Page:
Projectile point are often “diagnostic” for archaeologists, and when found on a site they contribute a lot of information about what happened there, especially when photographed and recorded in the context of the “assemblage,” or the set of all artifacts and cultural and structural remains on a site.
Each projectile point can help identify a time period, and tell us whether the site is about 100, 1000, or 11,000 years old. Some sites were occupied over and over again for hundreds or thousands of years, while other sites were used briefly and then abandoned.
The projectile points on each site help us figure this out. They also tell us the culture that made the point and produced the site, so they help us figure out the overall distribution of Clovis people, Folsom people, Archaic cultures (think about Barrier Canyon-Style rock art) or Formative cultures (Fremont vs. Hitsatsinom, or “Anasazi”).
When found on a site, each projectile point can also be analyzed to help determine where men obtained raw materials for tools during that time period and culture, whether tools were “curated,” or kept for a long time vs. quickly discarded and replaced with new tools, the types of activities and hunting techniques that men were engaged in, and overall patterns of land use, migration and exchange. Sometimes the locations of points within a site can also help us determine the locations of different areas of men's activities. When these points are taken from a site, much of the information about what men were doing is also removed, and lost forever.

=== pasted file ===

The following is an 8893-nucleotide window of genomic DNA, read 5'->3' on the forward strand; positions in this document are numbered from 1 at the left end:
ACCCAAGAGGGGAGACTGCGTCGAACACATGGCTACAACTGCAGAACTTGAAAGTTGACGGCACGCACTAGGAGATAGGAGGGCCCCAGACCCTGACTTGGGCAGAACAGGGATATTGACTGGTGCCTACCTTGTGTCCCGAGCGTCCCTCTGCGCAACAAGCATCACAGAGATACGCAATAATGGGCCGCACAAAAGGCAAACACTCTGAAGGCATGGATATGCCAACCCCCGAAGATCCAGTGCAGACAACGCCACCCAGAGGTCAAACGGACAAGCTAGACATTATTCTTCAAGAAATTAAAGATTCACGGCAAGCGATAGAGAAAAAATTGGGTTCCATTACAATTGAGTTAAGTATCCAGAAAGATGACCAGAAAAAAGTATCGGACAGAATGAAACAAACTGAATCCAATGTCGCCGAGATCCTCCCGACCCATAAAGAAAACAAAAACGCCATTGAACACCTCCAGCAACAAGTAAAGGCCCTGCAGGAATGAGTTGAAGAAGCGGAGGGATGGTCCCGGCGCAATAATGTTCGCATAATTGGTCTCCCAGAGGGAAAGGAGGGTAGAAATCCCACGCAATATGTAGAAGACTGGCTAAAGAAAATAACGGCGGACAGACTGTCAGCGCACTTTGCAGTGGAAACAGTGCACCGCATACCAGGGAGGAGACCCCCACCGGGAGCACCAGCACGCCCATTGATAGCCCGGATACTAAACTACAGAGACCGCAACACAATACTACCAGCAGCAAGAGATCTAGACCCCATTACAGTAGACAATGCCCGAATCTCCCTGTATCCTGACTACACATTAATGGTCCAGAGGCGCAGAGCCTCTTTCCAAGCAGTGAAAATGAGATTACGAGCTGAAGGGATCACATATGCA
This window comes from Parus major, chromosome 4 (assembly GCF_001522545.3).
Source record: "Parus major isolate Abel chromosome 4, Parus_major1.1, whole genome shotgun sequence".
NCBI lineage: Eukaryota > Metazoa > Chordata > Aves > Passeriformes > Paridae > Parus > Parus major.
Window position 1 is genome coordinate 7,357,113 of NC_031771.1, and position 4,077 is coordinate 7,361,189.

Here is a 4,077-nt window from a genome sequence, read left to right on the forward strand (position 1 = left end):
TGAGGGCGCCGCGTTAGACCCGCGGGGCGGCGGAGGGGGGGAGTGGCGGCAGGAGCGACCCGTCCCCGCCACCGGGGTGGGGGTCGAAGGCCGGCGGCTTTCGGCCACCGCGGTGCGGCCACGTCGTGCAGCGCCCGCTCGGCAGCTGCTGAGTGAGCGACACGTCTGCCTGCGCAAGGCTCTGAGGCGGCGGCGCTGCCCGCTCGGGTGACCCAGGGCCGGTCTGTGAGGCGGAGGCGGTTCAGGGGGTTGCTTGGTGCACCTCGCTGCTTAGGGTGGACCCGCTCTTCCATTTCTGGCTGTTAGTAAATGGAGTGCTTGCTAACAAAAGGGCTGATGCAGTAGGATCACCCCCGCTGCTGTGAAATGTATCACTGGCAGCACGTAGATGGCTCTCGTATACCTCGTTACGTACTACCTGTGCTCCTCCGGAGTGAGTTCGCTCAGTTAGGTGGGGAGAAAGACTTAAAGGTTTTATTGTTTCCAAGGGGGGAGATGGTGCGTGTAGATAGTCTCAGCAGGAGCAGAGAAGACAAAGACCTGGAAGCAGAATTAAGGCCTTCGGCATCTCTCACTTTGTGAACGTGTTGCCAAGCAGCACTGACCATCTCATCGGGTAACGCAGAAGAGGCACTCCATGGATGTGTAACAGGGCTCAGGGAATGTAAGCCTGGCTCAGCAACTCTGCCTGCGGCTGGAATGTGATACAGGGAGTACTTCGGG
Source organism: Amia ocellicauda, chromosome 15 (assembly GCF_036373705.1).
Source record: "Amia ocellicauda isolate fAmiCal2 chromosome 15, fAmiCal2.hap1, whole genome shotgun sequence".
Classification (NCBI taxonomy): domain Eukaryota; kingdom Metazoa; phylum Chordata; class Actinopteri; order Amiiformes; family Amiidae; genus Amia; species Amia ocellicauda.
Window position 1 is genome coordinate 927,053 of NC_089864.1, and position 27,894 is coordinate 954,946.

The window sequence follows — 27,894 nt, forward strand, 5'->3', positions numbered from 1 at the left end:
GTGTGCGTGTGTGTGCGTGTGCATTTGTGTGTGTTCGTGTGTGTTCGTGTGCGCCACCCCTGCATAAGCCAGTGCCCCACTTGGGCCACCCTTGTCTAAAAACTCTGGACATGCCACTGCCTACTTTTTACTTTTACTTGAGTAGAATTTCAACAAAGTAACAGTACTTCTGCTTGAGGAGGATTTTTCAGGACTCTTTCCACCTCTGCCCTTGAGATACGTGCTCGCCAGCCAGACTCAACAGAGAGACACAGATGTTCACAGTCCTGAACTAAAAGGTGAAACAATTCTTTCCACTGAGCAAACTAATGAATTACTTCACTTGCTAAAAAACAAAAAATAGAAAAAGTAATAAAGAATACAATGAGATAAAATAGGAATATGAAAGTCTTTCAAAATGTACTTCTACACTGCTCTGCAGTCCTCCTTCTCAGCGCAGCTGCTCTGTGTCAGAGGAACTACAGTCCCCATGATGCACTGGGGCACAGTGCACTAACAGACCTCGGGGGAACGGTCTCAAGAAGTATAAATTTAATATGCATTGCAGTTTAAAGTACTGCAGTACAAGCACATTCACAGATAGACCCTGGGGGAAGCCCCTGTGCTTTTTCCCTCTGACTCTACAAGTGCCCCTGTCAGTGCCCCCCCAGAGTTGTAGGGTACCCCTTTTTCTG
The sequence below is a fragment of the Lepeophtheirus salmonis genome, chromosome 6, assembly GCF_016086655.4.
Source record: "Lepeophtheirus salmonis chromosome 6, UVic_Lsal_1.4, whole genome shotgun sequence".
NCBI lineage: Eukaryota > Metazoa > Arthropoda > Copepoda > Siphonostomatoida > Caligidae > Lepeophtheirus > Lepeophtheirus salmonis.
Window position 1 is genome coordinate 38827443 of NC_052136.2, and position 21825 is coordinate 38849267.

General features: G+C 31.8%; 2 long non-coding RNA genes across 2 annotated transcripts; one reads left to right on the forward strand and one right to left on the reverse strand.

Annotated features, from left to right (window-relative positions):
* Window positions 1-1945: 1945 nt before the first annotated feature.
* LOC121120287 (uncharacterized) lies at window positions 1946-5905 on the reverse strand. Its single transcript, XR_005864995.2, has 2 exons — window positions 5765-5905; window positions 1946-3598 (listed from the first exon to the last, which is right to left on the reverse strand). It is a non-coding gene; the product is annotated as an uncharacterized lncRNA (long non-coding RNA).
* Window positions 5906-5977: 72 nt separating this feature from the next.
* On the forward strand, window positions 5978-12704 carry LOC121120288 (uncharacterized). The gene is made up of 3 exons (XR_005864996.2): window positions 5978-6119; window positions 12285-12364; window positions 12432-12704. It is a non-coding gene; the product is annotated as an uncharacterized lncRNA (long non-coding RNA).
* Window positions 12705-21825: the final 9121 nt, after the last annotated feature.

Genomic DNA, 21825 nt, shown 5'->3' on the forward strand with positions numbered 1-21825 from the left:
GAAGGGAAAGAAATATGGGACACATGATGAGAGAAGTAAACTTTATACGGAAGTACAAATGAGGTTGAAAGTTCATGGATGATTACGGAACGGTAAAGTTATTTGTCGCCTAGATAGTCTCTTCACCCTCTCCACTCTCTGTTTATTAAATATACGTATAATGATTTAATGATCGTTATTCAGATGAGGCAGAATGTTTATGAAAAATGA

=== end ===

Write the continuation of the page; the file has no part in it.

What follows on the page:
Once these artifacts have been removed from their original location, all the associated information about the site is gone. Did it come from a hunting camp? A prehistoric house? An area where the hunted animal was dressed out and the meat cut into strips to dry before being transported back to a nearby cave, family group or farming village? Was it intentionally discarded in a midden, or communal trash heap near the house? Or was it lost during the hunt when the foreshaft fell out of the animal? We will never know the context in which each of these was used.
The other sad truth about these artifacts is that since they have been removed from the site where they were deposited by ancient people, much of the information about the site itself is also lost.
Even on private lands, it is inappropriate and unethical to treat artifacts and the remains of people, whether they are from your own culture or Native American, as objects to be harvested for curiosity, pleasure or personal gain. These artifacts are part of the wonderful, sacred legacy of eastern Utah, and part of the cultural heritage of all people. Treat them with respect! Step lightly, and try not to disturb the locations of the artifacts. Don’t walk on ancient walls or touch ancient artwork. Do take photographs, GPS, plot the location on a map, and write down other information you observe about the site. Then contact someone about it, and perhaps you can help record the site. You can contact our archaeologist, or the owner of land where the artifacts were found.
Note: even on private land it is always illegal and wrong to disturb human remains or the objects with them. You must contact law enforcement if you encounter human remains on any land. It is a felony to not do so.